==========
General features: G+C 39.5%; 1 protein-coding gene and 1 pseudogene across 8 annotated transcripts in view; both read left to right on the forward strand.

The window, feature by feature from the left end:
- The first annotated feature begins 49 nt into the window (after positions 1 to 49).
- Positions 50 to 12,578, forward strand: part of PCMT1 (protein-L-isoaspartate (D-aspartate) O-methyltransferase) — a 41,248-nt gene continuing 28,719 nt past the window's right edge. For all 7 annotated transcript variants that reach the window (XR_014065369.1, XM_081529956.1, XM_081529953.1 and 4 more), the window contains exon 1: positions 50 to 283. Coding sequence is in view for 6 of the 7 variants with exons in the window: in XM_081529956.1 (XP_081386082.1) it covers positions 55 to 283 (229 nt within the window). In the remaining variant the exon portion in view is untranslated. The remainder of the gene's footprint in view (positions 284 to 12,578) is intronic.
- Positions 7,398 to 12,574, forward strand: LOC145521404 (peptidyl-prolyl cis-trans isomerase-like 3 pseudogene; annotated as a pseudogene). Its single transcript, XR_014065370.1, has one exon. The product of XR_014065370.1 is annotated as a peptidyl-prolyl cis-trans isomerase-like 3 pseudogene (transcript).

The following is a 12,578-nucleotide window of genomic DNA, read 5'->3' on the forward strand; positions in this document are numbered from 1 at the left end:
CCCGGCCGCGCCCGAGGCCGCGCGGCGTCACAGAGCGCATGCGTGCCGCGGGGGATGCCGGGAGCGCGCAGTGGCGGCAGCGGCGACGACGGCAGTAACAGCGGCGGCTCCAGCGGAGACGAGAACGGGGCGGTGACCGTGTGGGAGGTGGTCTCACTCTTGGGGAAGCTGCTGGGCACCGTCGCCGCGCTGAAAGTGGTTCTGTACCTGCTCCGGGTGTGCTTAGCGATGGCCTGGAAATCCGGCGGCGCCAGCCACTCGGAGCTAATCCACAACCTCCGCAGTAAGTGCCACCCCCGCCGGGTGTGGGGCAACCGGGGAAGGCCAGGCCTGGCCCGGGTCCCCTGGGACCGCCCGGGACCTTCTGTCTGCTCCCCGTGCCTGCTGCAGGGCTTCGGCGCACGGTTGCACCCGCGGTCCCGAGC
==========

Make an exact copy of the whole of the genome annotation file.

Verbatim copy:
General features: G+C 39.5%; 1 protein-coding gene and 1 pseudogene across 8 annotated transcripts in view; both read left to right on the forward strand.

The window, feature by feature from the left end:
- The first annotated feature begins 49 nt into the window (after positions 1 to 49).
- Positions 50 to 12,578, forward strand: part of PCMT1 (protein-L-isoaspartate (D-aspartate) O-methyltransferase) — a 41,248-nt gene continuing 28,719 nt past the window's right edge. For all 7 annotated transcript variants that reach the window (XR_014065369.1, XM_081529956.1, XM_081529953.1 and 4 more), the window contains exon 1: positions 50 to 283. Coding sequence is in view for 6 of the 7 variants with exons in the window: in XM_081529956.1 (XP_081386082.1) it covers positions 55 to 283 (229 nt within the window). In the remaining variant the exon portion in view is untranslated. The remainder of the gene's footprint in view (positions 284 to 12,578) is intronic.
- Positions 7,398 to 12,574, forward strand: LOC145521404 (peptidyl-prolyl cis-trans isomerase-like 3 pseudogene; annotated as a pseudogene). Its single transcript, XR_014065370.1, has one exon. The product of XR_014065370.1 is annotated as a peptidyl-prolyl cis-trans isomerase-like 3 pseudogene (transcript).

The following is a 12,578-nucleotide window of genomic DNA, read 5'->3' on the forward strand; positions in this document are numbered from 1 at the left end:
CCCGGCCGCGCCCGAGGCCGCGCGGCGTCACAGAGCGCATGCGTGCCGCGGGGGATGCCGGGAGCGCGCAGTGGCGGCAGCGGCGACGACGGCAGTAACAGCGGCGGCTCCAGCGGAGACGAGAACGGGGCGGTGACCGTGTGGGAGGTGGTCTCACTCTTGGGGAAGCTGCTGGGCACCGTCGCCGCGCTGAAAGTGGTTCTGTACCTGCTCCGGGTGTGCTTAGCGATGGCCTGGAAATCCGGCGGCGCCAGCCACTCGGAGCTAATCCACAACCTCCGCAGTAAGTGCCACCCCCGCCGGGTGTGGGGCAACCGGGGAAGGCCAGGCCTGGCCCGGGTCCCCTGGGACCGCCCGGGACCTTCTGTCTGCTCCCCGTGCCTGCTGCAGGGCTTCGGCGCACGGTTGCACCCGCGGTCCCGAGC